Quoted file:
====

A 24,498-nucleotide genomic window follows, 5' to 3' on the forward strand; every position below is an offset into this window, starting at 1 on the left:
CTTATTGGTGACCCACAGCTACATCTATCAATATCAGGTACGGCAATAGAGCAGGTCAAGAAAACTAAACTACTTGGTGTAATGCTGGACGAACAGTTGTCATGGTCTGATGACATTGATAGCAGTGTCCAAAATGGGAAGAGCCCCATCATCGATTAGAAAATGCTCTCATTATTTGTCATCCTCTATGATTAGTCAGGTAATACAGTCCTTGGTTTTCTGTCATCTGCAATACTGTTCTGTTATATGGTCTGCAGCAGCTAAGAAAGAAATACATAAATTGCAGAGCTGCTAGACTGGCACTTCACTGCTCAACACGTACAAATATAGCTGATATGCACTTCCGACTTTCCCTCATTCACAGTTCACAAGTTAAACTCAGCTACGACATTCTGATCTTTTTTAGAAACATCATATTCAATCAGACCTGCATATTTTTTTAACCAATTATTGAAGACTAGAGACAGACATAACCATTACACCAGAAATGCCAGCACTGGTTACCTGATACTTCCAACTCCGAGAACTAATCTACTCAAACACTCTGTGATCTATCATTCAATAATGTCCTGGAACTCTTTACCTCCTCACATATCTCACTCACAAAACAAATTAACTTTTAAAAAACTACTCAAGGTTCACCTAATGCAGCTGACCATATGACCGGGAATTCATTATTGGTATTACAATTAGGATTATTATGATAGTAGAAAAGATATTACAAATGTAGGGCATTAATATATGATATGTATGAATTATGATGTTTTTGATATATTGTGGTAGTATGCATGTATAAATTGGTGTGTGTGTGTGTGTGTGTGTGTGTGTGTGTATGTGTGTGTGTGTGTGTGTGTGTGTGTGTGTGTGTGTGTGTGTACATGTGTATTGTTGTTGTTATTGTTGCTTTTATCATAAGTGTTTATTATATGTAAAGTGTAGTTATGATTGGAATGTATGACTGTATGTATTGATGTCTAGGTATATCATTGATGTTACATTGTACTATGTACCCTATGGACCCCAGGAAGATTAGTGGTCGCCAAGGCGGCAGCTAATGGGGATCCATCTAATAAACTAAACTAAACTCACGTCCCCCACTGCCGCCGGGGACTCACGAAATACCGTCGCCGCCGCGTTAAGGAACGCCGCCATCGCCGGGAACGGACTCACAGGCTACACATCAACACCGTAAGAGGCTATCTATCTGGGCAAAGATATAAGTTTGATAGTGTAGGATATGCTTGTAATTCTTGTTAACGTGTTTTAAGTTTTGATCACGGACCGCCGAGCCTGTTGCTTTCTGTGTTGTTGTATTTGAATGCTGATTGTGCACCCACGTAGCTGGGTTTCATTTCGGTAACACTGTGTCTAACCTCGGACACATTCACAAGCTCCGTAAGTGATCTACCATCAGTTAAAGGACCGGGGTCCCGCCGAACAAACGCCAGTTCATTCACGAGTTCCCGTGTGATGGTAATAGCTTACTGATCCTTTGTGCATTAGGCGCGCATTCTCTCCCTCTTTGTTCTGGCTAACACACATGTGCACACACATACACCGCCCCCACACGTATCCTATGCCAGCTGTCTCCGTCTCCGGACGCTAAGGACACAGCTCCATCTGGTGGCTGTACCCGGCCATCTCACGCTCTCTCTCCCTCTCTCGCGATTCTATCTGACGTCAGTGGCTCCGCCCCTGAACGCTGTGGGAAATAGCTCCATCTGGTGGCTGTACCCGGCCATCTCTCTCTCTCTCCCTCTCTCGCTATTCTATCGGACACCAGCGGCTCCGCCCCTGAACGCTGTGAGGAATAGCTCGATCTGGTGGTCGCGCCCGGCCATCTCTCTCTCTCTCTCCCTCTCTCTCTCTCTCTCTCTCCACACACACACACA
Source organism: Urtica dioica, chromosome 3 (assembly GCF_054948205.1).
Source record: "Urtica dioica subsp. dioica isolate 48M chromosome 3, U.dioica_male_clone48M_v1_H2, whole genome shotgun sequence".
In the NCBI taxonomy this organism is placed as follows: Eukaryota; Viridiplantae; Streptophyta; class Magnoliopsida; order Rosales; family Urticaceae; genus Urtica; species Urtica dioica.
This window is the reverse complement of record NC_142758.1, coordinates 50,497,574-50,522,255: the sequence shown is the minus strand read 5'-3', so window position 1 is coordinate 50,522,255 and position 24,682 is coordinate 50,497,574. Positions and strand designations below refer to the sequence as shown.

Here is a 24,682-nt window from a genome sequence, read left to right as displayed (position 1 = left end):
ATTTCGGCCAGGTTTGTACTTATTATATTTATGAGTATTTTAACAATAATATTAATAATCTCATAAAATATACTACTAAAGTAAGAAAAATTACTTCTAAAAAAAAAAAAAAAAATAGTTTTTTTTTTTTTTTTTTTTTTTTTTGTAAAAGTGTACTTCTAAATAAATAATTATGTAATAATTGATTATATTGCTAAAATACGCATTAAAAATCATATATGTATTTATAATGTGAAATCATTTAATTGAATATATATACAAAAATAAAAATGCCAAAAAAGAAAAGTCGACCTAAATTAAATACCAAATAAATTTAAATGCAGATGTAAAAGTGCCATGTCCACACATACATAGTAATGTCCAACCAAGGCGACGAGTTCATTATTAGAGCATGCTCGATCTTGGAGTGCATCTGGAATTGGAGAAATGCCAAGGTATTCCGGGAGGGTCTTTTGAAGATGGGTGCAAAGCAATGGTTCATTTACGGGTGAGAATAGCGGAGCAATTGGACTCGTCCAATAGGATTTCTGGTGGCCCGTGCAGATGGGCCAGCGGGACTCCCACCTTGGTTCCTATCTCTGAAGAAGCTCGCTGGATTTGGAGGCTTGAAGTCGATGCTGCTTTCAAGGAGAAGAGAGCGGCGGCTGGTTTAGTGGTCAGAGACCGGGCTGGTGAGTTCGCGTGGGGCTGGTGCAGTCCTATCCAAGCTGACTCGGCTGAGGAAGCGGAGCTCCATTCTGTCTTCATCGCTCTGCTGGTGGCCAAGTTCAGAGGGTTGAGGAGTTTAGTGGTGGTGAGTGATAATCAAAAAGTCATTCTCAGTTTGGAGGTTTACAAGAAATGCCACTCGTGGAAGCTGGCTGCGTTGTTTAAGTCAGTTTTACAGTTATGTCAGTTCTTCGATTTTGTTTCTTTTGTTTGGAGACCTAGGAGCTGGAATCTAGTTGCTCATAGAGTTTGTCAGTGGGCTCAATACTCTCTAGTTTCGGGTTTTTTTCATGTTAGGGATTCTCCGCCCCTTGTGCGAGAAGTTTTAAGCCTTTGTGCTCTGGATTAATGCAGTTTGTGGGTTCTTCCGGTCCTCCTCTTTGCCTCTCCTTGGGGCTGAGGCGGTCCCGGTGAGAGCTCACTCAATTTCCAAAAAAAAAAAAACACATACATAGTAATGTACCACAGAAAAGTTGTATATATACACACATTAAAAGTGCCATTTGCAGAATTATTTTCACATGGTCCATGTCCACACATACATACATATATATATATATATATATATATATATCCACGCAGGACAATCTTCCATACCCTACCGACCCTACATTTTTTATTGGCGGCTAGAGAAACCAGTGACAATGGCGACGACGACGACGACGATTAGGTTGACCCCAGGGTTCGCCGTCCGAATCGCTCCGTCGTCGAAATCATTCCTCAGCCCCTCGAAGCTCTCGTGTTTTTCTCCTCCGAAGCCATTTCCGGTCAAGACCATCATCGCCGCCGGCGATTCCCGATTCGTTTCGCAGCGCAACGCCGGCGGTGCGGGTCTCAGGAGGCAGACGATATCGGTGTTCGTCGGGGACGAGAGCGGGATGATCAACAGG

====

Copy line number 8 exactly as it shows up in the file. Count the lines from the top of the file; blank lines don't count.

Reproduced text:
ATTTCGGCCAGGTTTGTACTTATTATATTTATGAGTATTTTAACAATAATATTAATAATCTCATAAAATATACTACTAAAGTAAGAAAAATTACTTCTAAAAAAAAAAAAAAAAATAGTTTTTTTTTTTTTTTTTTTTTTTTTTGTAAAAGTGTACTTCTAAATAAATAATTATGTAATAATTGATTATATTGCTAAAATACGCATTAAAAATCATATATGTATTTATAATGTGAAATCATTTAATTGAATATATATACAAAAATAAAAATGCCAAAAAAGAAAAGTCGACCTAAATTAAATACCAAATAAATTTAAATGCAGATGTAAAAGTGCCATGTCCACACATACATAGTAATGTCCAACCAAGGCGACGAGTTCATTATTAGAGCATGCTCGATCTTGGAGTGCATCTGGAATTGGAGAAATGCCAAGGTATTCCGGGAGGGTCTTTTGAAGATGGGTGCAAAGCAATGGTTCATTTACGGGTGAGAATAGCGGAGCAATTGGACTCGTCCAATAGGATTTCTGGTGGCCCGTGCAGATGGGCCAGCGGGACTCCCACCTTGGTTCCTATCTCTGAAGAAGCTCGCTGGATTTGGAGGCTTGAAGTCGATGCTGCTTTCAAGGAGAAGAGAGCGGCGGCTGGTTTAGTGGTCAGAGACCGGGCTGGTGAGTTCGCGTGGGGCTGGTGCAGTCCTATCCAAGCTGACTCGGCTGAGGAAGCGGAGCTCCATTCTGTCTTCATCGCTCTGCTGGTGGCCAAGTTCAGAGGGTTGAGGAGTTTAGTGGTGGTGAGTGATAATCAAAAAGTCATTCTCAGTTTGGAGGTTTACAAGAAATGCCACTCGTGGAAGCTGGCTGCGTTGTTTAAGTCAGTTTTACAGTTATGTCAGTTCTTCGATTTTGTTTCTTTTGTTTGGAGACCTAGGAGCTGGAATCTAGTTGCTCATAGAGTTTGTCAGTGGGCTCAATACTCTCTAGTTTCGGGTTTTTTTCATGTTAGGGATTCTCCGCCCCTTGTGCGAGAAGTTTTAAGCCTTTGTGCTCTGGATTAATGCAGTTTGTGGGTTCTTCCGGTCCTCCTCTTTGCCTCTCCTTGGGGCTGAGGCGGTCCCGGTGAGAGCTCACTCAATTTCCAAAAAAAAAAAAACACATACATAGTAATGTACCACAGAAAAGTTGTATATATACACACATTAAAAGTGCCATTTGCAGAATTATTTTCACATGGTCCATGTCCACACATACATACATATATATATATATATATATATATATATCCACGCAGGACAATCTTCCATACCCTACCGACCCTACATTTTTTATTGGCGGCTAGAGAAACCAGTGACAATGGCGACGACGACGACGACGATTAGGTTGACCCCAGGGTTCGCCGTCCGAATCGCTCCGTCGTCGAAATCATTCCTCAGCCCCTCGAAGCTCTCGTGTTTTTCTCCTCCGAAGCCATTTCCGGTCAAGACCATCATCGCCGCCGGCGATTCCCGATTCGTTTCGCAGCGCAACGCCGGCGGTGCGGGTCTCAGGAGGCAGACGATATCGGTGTTCGTCGGGGACGAGAGCGGGATGATCAACAGG